Massimo (Flickr) Foti
Military Technical Museum
Lat : 49.85204 / Long : 14.53311
General comments on this surviving gun :
Identical items in the same location :
Items covered by this file :
Historic context :
In 1916, the Austro-Hungarian Army provoked in emergency the manufacturing of the 24cm M17 heavy mortars, that was just a copy of the famous French 240mm LT heavy mortars, in order to replace the existing 22.5cm M15. In parallel, it was decided to test heavy mortars prototypes proposed by Böhler (1 model) and Skoda (2 models, including 1 with a recoil recuperation system).
All the proposed models revealed themselves superior to the 24cm M16, but at the end the choosen one was the Skoda type. The one equipped with a recoil recuperation system was discarded in order to avoid complexity. This '26cm M17 MW' was composed with a rifled bore muzzle loading barrel, enlarged in its lower part and drilled with a hole for firing the propulsive charge with a primer. It was rotating on a ball stud for the vertical aiming that was done by acting on a bolt and screw system supporting the barrel.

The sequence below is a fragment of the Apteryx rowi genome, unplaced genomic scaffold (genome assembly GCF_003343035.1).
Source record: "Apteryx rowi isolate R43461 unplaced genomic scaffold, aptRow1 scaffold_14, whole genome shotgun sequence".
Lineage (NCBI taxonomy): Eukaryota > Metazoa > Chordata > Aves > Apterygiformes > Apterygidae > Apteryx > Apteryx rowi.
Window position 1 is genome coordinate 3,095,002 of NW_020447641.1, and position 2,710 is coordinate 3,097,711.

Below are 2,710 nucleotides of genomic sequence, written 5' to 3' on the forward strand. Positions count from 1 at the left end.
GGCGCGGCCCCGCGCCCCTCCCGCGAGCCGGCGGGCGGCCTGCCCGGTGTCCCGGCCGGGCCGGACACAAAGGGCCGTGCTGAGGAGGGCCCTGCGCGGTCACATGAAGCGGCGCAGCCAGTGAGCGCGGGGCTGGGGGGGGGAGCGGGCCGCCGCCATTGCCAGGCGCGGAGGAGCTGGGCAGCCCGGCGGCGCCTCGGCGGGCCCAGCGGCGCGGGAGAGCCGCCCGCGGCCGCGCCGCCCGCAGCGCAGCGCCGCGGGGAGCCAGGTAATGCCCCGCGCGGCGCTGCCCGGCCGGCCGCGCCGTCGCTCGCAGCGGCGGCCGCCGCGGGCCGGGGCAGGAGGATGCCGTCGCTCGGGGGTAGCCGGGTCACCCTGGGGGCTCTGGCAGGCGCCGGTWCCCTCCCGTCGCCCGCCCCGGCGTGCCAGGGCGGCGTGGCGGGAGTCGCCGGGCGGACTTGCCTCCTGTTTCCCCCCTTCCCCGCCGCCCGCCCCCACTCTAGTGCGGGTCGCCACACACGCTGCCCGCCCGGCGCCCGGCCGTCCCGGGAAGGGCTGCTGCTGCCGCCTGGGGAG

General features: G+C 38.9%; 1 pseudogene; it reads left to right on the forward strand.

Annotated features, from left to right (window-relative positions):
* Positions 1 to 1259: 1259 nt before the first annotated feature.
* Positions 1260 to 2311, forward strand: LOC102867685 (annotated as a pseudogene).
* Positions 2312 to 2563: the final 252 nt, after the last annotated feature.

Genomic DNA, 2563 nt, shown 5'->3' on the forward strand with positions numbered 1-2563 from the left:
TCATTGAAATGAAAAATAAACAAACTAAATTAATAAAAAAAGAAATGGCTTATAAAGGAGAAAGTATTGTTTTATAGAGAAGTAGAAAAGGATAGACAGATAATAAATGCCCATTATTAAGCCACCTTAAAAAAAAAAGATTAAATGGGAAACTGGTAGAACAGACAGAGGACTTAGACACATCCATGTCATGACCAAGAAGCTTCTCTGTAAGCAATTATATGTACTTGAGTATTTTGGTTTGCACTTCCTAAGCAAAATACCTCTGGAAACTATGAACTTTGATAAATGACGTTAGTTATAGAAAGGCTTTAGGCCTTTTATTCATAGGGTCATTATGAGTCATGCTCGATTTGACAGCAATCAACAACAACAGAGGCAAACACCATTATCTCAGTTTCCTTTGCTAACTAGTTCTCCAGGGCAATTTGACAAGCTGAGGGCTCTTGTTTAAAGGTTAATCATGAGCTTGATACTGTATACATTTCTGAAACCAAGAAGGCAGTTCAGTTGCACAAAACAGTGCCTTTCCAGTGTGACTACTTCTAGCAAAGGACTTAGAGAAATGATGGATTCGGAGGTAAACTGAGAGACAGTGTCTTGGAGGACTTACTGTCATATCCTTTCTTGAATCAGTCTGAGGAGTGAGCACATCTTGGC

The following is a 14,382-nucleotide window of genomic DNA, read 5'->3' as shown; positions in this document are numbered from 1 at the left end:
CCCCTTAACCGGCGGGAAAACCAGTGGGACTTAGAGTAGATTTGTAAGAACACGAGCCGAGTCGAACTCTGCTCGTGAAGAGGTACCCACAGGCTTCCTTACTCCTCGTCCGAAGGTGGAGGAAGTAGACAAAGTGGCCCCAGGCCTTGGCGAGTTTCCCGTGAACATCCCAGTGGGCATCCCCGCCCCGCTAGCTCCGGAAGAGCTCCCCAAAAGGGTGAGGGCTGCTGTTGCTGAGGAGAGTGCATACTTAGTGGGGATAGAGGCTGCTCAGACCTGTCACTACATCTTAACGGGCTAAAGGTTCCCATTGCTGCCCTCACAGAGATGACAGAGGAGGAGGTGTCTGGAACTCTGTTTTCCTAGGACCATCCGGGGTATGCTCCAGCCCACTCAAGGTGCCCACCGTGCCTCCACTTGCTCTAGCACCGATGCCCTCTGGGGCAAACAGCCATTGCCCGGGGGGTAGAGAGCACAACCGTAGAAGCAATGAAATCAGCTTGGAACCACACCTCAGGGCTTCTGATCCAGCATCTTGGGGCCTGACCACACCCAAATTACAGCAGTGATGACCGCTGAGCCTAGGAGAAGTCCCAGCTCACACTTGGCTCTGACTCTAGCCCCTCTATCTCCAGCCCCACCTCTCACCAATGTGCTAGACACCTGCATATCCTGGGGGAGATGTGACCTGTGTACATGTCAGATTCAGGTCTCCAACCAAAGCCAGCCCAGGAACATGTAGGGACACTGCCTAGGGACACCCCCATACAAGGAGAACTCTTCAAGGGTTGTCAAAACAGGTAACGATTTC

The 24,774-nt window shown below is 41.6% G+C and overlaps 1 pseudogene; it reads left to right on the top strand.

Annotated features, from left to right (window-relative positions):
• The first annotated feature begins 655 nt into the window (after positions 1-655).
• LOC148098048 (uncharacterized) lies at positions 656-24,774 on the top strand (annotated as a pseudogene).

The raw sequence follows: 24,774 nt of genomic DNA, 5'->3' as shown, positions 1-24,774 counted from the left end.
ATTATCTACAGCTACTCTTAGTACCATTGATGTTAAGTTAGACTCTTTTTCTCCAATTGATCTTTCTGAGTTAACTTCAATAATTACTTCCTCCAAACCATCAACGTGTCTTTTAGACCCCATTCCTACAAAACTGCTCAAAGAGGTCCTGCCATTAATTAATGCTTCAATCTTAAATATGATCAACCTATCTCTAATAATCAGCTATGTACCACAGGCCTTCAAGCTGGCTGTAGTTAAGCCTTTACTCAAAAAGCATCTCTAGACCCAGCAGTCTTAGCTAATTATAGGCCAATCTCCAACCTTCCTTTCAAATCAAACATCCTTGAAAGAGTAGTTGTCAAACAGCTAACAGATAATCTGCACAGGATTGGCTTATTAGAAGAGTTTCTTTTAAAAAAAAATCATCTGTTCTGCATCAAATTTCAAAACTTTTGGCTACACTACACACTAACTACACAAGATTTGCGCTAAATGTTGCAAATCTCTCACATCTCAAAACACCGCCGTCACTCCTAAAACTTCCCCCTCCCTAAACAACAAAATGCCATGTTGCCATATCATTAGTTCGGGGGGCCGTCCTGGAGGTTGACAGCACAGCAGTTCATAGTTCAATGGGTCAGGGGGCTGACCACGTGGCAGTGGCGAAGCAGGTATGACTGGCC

The base was made of riveted steel plates. Two versions are known, seemingly giving birth to two different vintages :
Some sources respectively name these versions '26cm M16 MW' and '26cm M17 MW'. These denominations should be taken with some reserve, since it seems only the M17 one is known and because the design and service history of this mortar is hardly compatible with a 1916 vintage numbering.
- the original one was equipped with an long and narrow base made of two superposed stages that could rotate on each other in order to allow a small horizontal aiming field,
- the later one was equipped with a simplified but wider base, apparently allowing a much larger horizontal aiming range.
It could be transported in four separate loads. Because of the lack of coal and steel ans despite a priorization, only about 300 such weapons only were produced, and the first mortars (the biggest produced during WW1 by Austro-Hungaria) only arrived on the front from March 1918. This weapon was still in service in the Austrian army after WW1.
Technical data :
- Complete description : 26cm heavy trench mortar M 1917
- Design year : 1916
- Calibre : 260.00 mm
- Weight in firing position : 1600 kg (M16) - 1730 kg (M17)
- Weight for transportation : 4 separate loads
- Tube length in calibres : 5.80
- Grooves : 0 unknown (rifled bore)
- Projectile weight : 60 et 83 kg
- Initial speed :
- Fire rate :
- Range : 1650 m (M16) - 2400 m (M17)
- Elevation range : 34 to 75 degrees
- Direction range : unknown